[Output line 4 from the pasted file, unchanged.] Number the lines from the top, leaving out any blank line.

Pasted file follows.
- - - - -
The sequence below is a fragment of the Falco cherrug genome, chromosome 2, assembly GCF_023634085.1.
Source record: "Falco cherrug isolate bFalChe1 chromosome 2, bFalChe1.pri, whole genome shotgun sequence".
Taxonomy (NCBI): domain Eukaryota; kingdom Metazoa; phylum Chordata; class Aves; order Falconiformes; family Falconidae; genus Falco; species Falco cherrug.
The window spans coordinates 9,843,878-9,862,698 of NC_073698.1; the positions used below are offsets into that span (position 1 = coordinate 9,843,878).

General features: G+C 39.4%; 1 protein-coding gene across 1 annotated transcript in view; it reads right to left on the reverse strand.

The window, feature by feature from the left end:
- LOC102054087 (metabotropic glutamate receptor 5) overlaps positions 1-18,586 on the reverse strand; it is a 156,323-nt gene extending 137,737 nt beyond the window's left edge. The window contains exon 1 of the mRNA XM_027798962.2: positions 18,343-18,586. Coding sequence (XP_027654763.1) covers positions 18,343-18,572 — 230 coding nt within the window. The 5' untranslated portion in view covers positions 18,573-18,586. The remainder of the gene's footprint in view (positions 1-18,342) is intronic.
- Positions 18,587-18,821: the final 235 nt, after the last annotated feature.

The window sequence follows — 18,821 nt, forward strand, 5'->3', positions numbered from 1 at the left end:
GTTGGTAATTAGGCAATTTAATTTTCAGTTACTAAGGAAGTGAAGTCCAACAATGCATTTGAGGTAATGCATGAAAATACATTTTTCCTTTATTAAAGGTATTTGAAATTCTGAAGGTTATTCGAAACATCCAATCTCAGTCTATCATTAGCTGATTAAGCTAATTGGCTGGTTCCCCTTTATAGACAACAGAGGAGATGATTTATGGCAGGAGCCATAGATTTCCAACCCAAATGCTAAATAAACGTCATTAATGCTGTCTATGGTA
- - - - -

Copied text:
The window spans coordinates 9,843,878-9,862,698 of NC_073698.1; the positions used below are offsets into that span (position 1 = coordinate 9,843,878).